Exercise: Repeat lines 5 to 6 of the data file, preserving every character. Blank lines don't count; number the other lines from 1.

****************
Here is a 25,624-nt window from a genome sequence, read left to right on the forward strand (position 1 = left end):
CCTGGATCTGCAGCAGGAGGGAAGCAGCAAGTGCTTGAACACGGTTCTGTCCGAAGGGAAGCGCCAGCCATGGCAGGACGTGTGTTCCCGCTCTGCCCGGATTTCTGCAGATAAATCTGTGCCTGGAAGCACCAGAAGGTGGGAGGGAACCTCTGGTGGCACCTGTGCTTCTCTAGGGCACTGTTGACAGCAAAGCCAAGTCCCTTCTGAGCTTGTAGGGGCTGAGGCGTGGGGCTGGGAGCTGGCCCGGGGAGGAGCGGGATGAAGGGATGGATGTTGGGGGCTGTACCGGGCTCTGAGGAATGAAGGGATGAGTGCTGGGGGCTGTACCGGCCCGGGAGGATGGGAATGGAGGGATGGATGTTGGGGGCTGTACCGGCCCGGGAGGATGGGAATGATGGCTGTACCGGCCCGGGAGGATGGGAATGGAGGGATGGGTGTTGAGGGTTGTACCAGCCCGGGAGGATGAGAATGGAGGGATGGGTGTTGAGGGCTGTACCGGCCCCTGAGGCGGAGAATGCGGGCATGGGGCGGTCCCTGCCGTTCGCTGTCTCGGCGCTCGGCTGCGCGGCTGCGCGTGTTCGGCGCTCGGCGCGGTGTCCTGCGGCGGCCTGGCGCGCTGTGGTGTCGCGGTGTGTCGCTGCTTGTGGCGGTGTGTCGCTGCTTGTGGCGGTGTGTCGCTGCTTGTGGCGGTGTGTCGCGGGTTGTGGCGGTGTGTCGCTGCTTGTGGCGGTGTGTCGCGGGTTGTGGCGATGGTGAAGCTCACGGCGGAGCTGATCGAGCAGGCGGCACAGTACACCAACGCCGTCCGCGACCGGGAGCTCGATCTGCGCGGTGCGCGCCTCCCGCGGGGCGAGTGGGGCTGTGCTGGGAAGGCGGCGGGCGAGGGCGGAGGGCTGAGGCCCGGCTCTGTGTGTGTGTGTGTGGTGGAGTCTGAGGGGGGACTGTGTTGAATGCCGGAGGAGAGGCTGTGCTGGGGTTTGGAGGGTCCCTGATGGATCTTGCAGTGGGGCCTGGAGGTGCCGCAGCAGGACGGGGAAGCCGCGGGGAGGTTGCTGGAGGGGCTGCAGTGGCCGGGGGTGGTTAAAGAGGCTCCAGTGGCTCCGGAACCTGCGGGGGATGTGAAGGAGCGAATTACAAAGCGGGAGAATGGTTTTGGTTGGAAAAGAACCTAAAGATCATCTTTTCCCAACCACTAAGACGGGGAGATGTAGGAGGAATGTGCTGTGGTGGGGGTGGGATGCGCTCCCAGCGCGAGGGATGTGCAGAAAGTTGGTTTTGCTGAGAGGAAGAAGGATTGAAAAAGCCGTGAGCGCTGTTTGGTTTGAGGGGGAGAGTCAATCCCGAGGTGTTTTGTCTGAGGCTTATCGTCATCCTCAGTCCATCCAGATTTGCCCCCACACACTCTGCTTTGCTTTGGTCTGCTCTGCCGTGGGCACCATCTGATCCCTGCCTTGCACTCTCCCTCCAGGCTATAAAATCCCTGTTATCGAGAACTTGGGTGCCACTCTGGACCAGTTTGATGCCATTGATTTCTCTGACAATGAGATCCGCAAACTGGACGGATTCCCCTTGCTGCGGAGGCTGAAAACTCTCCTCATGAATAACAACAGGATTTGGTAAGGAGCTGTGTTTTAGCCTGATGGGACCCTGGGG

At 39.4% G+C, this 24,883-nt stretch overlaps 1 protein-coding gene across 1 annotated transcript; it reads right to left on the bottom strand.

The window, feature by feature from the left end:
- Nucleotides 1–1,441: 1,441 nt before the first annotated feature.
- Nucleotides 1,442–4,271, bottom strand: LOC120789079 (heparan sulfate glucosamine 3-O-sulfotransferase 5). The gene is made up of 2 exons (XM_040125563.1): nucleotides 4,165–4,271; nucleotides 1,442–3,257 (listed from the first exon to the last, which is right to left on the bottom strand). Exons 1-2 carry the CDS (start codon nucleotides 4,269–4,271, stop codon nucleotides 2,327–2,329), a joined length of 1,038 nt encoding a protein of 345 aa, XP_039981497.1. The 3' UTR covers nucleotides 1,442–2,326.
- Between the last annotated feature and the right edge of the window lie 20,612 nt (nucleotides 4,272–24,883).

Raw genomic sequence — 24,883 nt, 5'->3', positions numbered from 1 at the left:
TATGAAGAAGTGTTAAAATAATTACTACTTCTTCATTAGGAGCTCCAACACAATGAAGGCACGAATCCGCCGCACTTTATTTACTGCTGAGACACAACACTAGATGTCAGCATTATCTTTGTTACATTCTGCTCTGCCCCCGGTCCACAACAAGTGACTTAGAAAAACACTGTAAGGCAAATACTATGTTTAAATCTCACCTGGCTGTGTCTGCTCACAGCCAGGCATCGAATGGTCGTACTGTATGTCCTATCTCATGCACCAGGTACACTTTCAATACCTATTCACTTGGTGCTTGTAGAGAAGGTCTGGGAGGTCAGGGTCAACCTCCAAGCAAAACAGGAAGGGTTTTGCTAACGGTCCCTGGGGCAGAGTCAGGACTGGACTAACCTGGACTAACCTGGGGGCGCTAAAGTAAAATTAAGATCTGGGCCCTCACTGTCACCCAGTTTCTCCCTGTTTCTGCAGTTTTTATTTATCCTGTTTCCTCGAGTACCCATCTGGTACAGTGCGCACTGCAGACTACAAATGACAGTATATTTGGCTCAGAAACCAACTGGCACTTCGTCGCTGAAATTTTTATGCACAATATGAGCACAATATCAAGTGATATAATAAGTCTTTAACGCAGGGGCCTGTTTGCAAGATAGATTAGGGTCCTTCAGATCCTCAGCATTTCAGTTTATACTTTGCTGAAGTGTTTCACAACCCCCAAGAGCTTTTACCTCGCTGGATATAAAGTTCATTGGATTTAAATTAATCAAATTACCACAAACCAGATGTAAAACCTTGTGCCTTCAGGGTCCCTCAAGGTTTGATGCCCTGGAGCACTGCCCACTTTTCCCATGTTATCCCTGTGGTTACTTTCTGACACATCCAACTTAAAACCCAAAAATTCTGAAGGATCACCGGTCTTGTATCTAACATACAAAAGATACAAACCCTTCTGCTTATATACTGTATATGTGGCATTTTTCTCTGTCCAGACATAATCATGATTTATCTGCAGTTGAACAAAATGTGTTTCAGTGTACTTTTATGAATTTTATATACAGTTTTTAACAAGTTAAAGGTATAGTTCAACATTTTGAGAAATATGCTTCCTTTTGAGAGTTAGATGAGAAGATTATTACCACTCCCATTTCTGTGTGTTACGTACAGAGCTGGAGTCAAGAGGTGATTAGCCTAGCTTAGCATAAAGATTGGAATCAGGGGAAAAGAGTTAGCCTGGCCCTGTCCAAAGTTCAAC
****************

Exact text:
- Nucleotides 1–1,441: 1,441 nt before the first annotated feature.
- Nucleotides 1,442–4,271, bottom strand: LOC120789079 (heparan sulfate glucosamine 3-O-sulfotransferase 5). The gene is made up of 2 exons (XM_040125563.1): nucleotides 4,165–4,271; nucleotides 1,442–3,257 (listed from the first exon to the last, which is right to left on the bottom strand). Exons 1-2 carry the CDS (start codon nucleotides 4,269–4,271, stop codon nucleotides 2,327–2,329), a joined length of 1,038 nt encoding a protein of 345 aa, XP_039981497.1. The 3' UTR covers nucleotides 1,442–2,326.